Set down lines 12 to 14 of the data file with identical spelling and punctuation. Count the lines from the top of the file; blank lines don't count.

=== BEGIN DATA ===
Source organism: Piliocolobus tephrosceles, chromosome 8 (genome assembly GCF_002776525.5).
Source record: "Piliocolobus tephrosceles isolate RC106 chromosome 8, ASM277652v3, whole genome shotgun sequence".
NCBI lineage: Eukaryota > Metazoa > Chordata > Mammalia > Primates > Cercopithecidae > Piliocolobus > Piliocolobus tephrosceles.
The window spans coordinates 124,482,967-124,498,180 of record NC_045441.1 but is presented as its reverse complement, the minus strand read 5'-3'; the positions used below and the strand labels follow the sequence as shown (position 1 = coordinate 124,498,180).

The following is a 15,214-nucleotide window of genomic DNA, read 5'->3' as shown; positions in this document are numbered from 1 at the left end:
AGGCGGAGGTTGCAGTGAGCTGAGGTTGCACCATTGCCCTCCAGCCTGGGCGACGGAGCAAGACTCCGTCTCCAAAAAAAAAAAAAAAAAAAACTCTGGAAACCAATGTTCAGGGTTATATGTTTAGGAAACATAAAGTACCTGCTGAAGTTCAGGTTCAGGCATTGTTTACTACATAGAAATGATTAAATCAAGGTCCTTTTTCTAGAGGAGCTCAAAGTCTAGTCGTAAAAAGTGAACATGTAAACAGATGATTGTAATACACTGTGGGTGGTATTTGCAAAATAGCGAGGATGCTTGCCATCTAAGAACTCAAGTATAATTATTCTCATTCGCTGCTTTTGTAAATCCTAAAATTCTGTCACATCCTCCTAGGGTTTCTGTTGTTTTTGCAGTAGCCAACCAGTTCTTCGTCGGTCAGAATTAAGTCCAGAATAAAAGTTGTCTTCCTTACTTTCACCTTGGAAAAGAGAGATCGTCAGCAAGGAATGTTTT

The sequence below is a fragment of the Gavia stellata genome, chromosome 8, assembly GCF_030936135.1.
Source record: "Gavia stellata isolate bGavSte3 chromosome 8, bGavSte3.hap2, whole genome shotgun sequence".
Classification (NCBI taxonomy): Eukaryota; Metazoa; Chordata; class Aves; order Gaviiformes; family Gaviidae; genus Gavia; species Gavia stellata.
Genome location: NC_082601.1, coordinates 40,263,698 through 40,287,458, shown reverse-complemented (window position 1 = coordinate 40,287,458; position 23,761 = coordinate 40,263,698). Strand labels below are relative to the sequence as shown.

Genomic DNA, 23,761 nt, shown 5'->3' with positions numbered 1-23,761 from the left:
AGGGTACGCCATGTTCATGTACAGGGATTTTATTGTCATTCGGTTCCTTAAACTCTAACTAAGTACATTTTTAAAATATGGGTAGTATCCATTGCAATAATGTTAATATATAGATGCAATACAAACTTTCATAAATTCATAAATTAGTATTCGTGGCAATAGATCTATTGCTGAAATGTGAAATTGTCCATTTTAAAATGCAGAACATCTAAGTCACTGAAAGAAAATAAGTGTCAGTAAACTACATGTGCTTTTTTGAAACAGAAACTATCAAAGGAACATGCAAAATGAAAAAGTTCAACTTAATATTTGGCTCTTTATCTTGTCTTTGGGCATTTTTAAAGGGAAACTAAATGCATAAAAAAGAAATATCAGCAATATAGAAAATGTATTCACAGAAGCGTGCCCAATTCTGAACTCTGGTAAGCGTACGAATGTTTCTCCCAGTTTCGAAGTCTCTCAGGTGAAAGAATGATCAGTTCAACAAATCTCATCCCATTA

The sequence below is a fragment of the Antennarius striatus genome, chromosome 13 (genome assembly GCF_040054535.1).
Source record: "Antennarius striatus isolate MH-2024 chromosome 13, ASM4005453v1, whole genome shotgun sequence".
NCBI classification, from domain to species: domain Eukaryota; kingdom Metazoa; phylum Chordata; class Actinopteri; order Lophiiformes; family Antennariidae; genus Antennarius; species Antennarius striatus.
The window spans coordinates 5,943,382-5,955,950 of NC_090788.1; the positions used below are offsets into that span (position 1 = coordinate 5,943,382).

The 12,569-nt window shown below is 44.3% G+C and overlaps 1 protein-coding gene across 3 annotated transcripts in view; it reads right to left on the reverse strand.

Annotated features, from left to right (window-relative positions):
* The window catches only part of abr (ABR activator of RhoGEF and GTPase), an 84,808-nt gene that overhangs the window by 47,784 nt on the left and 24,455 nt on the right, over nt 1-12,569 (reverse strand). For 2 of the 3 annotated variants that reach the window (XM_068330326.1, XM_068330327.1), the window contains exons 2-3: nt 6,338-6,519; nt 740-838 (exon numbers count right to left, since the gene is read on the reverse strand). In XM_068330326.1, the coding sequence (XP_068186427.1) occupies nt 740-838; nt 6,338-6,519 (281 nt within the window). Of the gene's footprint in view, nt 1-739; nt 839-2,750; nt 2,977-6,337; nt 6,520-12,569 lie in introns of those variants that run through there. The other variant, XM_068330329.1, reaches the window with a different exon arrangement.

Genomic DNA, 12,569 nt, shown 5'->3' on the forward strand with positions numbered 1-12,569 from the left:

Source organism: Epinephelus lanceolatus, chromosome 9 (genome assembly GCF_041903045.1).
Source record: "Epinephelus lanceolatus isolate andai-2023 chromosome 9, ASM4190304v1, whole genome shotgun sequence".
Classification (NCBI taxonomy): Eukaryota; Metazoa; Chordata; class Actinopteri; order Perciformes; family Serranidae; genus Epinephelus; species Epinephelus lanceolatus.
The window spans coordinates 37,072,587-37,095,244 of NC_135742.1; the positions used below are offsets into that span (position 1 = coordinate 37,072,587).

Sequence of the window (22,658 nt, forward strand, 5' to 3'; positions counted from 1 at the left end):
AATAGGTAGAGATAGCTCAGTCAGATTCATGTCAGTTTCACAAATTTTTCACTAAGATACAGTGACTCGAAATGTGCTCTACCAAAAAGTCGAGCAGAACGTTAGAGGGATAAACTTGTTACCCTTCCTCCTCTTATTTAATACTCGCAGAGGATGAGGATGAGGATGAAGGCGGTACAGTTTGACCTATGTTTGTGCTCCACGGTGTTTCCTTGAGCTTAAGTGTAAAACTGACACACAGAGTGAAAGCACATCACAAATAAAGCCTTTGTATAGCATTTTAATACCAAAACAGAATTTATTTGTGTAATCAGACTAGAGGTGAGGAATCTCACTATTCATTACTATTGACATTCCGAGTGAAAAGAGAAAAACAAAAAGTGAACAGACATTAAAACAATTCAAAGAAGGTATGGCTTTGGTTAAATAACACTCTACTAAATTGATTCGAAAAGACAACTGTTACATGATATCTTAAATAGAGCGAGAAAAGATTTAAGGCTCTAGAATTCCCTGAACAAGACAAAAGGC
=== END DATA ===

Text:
AGGGTACGCCATGTTCATGTACAGGGATTTTATTGTCATTCGGTTCCTTAAACTCTAACTAAGTACATTTTTAAAATATGGGTAGTATCCATTGCAATAATGTTAATATATAGATGCAATACAAACTTTCATAAATTCATAAATTAGTATTCGTGGCAATAGATCTATTGCTGAAATGTGAAATTGTCCATTTTAAAATGCAGAACATCTAAGTCACTGAAAGAAAATAAGTGTCAGTAAACTACATGTGCTTTTTTGAAACAGAAACTATCAAAGGAACATGCAAAATGAAAAAGTTCAACTTAATATTTGGCTCTTTATCTTGTCTTTGGGCATTTTTAAAGGGAAACTAAATGCATAAAAAAGAAATATCAGCAATATAGAAAATGTATTCACAGAAGCGTGCCCAATTCTGAACTCTGGTAAGCGTACGAATGTTTCTCCCAGTTTCGAAGTCTCTCAGGTGAAAGAATGATCAGTTCAACAAATCTCATCCCATTA

The sequence below is a fragment of the Antennarius striatus genome, chromosome 13 (genome assembly GCF_040054535.1).
Source record: "Antennarius striatus isolate MH-2024 chromosome 13, ASM4005453v1, whole genome shotgun sequence".